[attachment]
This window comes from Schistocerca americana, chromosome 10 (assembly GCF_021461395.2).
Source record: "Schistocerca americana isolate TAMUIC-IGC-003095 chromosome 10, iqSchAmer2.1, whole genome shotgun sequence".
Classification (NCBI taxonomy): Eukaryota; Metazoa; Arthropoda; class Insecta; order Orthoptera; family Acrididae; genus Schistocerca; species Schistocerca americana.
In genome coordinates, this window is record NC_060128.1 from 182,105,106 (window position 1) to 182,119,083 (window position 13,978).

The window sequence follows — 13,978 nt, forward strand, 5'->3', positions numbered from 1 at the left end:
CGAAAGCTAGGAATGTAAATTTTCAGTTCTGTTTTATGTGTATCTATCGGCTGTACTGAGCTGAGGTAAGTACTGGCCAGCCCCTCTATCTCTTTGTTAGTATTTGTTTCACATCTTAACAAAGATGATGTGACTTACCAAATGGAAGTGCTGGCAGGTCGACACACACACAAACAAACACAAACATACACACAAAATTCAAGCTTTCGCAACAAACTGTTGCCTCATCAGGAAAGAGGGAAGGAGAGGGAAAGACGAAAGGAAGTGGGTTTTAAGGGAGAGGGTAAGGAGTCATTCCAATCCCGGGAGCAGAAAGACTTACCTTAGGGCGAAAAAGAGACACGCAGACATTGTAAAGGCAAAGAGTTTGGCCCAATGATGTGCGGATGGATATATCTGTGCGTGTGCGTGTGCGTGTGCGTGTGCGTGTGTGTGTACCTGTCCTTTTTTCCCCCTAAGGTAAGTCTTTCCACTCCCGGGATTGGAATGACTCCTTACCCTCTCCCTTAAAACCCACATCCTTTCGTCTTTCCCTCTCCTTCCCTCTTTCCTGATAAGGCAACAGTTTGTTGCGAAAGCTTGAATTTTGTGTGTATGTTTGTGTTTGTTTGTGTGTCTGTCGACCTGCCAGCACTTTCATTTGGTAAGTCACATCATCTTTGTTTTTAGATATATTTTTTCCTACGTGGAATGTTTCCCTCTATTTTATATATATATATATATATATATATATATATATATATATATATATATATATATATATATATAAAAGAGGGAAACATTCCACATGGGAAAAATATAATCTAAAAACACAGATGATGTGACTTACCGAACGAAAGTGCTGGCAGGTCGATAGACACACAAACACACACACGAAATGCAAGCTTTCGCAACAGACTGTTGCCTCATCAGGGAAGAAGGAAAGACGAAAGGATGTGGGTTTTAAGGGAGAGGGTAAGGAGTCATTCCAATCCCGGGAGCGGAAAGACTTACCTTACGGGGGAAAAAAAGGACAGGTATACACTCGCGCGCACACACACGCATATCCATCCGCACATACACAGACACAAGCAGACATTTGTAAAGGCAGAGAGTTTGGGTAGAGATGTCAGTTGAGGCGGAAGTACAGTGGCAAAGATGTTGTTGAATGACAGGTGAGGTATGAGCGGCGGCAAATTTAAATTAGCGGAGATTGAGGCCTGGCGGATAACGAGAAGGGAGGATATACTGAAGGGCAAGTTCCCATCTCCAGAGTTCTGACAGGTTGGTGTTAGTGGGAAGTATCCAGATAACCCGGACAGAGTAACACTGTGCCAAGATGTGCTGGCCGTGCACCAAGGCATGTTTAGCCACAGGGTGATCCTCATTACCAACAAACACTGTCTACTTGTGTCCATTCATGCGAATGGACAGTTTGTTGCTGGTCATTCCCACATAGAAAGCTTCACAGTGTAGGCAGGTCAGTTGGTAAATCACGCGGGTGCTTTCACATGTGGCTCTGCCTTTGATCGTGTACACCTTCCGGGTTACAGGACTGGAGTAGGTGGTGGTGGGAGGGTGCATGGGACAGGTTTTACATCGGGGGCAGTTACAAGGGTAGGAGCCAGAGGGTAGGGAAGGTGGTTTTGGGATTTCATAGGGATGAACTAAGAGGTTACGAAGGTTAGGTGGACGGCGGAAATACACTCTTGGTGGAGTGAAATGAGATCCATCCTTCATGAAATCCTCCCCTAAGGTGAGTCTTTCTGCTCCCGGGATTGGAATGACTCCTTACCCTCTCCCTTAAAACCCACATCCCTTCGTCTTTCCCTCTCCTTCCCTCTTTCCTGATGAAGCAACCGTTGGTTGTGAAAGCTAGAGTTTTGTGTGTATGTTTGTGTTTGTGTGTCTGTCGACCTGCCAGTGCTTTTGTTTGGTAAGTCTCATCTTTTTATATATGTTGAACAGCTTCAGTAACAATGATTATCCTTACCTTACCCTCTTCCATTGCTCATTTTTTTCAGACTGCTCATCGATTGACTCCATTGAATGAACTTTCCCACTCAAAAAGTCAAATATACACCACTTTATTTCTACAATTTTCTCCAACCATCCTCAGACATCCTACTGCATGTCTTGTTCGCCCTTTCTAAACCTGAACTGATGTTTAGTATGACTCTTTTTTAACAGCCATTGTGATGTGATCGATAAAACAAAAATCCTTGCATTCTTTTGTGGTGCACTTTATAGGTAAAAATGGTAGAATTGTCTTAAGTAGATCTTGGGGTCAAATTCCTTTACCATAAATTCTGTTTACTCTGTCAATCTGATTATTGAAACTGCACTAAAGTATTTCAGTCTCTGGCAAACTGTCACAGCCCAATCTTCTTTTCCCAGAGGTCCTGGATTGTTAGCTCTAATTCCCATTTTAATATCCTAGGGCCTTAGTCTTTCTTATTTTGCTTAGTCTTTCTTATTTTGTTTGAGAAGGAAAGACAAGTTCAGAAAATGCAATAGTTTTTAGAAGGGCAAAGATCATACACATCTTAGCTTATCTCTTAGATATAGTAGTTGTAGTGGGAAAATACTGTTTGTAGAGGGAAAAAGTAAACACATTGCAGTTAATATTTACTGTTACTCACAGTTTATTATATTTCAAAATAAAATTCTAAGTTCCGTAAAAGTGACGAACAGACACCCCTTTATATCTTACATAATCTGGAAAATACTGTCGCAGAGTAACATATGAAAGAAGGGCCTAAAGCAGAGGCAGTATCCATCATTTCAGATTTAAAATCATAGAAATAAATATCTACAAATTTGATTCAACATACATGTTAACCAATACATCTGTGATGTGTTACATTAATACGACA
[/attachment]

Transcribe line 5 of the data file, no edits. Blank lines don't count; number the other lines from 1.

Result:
The window sequence follows — 13,978 nt, forward strand, 5'->3', positions numbered from 1 at the left end: